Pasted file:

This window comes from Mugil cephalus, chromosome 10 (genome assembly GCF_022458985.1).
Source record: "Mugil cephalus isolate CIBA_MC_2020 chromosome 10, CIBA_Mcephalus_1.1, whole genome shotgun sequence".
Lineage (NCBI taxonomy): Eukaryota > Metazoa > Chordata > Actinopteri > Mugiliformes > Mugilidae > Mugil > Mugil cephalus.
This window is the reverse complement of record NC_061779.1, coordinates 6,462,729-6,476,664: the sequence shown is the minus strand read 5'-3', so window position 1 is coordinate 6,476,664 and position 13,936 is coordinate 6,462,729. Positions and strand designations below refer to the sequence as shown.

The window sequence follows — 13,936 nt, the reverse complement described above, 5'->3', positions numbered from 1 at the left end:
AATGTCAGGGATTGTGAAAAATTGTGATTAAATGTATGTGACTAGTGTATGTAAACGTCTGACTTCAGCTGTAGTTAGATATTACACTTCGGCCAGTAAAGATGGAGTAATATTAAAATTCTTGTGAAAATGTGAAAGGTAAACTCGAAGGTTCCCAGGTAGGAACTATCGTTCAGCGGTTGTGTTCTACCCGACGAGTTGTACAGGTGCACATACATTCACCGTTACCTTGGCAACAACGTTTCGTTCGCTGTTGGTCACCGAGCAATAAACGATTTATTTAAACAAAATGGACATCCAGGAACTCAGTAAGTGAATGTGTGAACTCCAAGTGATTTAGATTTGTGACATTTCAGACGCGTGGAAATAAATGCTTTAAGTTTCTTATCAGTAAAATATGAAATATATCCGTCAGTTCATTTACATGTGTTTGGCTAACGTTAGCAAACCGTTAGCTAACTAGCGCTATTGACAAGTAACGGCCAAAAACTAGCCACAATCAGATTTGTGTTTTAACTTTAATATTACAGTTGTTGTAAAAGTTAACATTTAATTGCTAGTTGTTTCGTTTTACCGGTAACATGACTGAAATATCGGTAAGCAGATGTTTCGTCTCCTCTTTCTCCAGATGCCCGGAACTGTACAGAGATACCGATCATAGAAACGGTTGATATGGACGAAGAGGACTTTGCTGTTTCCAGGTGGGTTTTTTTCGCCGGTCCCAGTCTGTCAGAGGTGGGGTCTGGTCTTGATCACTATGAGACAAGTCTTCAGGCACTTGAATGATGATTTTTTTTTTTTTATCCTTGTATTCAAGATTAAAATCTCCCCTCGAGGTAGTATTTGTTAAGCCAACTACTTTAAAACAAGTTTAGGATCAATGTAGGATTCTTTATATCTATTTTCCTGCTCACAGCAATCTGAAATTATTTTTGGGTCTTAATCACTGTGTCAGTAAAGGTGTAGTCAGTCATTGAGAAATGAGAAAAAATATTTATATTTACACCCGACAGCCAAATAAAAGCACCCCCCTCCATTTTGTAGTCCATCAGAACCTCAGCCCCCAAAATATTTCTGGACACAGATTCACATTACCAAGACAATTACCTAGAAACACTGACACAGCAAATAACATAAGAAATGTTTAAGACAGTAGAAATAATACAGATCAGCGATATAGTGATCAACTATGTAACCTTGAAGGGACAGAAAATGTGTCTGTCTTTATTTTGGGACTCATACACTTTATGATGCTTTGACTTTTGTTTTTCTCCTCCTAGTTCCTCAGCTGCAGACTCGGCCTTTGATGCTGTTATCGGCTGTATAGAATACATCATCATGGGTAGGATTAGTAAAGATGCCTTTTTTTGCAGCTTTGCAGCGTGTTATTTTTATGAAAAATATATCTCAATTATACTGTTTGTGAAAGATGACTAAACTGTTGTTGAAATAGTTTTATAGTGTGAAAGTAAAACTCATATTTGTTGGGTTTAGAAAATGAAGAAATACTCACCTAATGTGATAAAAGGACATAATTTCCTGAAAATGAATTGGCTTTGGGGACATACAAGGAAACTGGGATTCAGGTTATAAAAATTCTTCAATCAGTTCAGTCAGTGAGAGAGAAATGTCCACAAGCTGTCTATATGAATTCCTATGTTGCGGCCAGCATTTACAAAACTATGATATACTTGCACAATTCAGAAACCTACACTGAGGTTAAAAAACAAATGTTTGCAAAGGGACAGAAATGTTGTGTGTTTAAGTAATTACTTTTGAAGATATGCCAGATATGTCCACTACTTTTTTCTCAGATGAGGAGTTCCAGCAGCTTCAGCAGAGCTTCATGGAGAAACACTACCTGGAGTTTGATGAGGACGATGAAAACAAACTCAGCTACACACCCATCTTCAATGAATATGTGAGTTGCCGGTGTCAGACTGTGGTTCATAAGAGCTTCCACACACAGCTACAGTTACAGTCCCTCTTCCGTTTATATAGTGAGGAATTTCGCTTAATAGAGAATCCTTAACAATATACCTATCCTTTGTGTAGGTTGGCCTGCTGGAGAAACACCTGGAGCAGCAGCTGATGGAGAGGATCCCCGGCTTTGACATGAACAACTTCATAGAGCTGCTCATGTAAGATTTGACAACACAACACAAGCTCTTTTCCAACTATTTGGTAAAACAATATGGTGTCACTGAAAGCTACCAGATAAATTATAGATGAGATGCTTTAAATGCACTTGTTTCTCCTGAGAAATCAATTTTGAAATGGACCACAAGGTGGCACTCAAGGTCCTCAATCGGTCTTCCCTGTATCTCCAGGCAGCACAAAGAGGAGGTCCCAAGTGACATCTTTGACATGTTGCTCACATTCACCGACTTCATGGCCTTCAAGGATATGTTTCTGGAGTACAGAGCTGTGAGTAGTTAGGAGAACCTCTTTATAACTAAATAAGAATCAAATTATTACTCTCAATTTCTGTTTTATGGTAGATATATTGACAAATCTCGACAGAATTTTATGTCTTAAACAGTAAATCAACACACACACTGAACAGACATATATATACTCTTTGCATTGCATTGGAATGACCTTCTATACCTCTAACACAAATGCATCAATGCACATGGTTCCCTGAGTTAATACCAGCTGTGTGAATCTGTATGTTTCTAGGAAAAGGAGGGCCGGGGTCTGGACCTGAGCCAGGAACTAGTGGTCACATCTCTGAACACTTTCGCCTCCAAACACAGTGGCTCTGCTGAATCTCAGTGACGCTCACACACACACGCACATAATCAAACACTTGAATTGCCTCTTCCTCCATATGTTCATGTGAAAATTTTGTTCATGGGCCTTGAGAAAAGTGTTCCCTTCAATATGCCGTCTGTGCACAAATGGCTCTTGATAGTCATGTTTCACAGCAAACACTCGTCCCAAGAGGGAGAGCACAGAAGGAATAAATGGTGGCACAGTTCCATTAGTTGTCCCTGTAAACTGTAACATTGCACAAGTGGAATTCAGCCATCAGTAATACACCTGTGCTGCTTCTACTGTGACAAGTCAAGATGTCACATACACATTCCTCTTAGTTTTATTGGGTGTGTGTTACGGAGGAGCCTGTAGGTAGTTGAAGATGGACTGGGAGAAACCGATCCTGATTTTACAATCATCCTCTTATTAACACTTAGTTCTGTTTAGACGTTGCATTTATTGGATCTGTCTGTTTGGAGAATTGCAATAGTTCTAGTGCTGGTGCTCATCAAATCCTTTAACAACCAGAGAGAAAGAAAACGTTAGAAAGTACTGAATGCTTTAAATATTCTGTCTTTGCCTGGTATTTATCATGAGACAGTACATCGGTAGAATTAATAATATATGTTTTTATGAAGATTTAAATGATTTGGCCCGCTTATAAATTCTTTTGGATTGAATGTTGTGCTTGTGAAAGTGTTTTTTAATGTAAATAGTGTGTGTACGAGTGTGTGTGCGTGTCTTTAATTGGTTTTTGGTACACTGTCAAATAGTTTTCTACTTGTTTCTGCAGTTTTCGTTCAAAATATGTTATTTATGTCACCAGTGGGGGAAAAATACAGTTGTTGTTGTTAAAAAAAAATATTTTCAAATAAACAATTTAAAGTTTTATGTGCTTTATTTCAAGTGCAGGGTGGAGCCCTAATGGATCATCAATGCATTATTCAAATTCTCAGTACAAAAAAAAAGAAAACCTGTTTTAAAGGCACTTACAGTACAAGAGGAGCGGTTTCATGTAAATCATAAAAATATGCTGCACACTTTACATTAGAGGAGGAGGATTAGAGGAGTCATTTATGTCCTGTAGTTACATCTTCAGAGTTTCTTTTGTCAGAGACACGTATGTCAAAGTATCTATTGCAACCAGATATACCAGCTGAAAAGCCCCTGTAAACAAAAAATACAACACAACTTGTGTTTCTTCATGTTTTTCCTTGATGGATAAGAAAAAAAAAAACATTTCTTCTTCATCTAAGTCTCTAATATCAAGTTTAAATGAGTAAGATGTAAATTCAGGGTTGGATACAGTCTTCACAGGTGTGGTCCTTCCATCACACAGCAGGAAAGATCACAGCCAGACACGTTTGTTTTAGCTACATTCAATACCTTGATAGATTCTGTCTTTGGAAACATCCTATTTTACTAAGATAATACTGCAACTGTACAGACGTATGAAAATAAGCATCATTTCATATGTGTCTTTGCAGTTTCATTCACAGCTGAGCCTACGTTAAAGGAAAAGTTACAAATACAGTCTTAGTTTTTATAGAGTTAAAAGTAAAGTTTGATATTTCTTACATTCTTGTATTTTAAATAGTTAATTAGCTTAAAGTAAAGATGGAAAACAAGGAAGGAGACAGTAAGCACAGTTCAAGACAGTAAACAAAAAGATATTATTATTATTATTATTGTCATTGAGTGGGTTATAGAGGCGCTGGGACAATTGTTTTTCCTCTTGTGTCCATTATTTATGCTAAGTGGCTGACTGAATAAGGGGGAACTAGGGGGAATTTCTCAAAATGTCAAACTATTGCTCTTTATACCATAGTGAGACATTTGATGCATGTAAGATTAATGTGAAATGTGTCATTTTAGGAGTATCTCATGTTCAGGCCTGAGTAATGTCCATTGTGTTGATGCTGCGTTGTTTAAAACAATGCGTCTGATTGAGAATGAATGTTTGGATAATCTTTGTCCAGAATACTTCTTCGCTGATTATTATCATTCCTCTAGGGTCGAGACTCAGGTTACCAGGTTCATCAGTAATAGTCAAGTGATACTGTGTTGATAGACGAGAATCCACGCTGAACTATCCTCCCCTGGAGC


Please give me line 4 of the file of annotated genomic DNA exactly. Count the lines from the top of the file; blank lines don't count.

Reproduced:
This window is the reverse complement of record NC_061779.1, coordinates 6,462,729-6,476,664: the sequence shown is the minus strand read 5'-3', so window position 1 is coordinate 6,476,664 and position 13,936 is coordinate 6,462,729. Positions and strand designations below refer to the sequence as shown.